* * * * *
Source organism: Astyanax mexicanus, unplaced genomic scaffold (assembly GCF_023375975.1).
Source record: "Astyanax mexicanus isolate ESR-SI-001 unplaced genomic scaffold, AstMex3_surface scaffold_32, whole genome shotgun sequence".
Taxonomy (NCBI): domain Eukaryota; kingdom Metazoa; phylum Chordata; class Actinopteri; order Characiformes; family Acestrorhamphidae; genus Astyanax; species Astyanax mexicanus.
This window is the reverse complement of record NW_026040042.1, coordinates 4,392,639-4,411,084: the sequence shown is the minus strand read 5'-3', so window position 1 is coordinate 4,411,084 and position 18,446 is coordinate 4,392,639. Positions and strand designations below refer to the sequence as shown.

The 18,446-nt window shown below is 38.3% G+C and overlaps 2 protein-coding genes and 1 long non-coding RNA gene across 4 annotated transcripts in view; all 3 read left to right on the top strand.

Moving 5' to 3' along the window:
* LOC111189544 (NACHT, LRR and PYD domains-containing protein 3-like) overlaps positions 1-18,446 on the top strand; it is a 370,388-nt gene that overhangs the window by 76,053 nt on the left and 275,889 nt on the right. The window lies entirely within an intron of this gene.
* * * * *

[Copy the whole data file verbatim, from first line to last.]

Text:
Source organism: Astyanax mexicanus, unplaced genomic scaffold (assembly GCF_023375975.1).
Source record: "Astyanax mexicanus isolate ESR-SI-001 unplaced genomic scaffold, AstMex3_surface scaffold_32, whole genome shotgun sequence".
Taxonomy (NCBI): domain Eukaryota; kingdom Metazoa; phylum Chordata; class Actinopteri; order Characiformes; family Acestrorhamphidae; genus Astyanax; species Astyanax mexicanus.
This window is the reverse complement of record NW_026040042.1, coordinates 4,392,639-4,411,084: the sequence shown is the minus strand read 5'-3', so window position 1 is coordinate 4,411,084 and position 18,446 is coordinate 4,392,639. Positions and strand designations below refer to the sequence as shown.

The 18,446-nt window shown below is 38.3% G+C and overlaps 2 protein-coding genes and 1 long non-coding RNA gene across 4 annotated transcripts in view; all 3 read left to right on the top strand.

Moving 5' to 3' along the window:
* LOC111189544 (NACHT, LRR and PYD domains-containing protein 3-like) overlaps positions 1-18,446 on the top strand; it is a 370,388-nt gene that overhangs the window by 76,053 nt on the left and 275,889 nt on the right. The window lies entirely within an intron of this gene.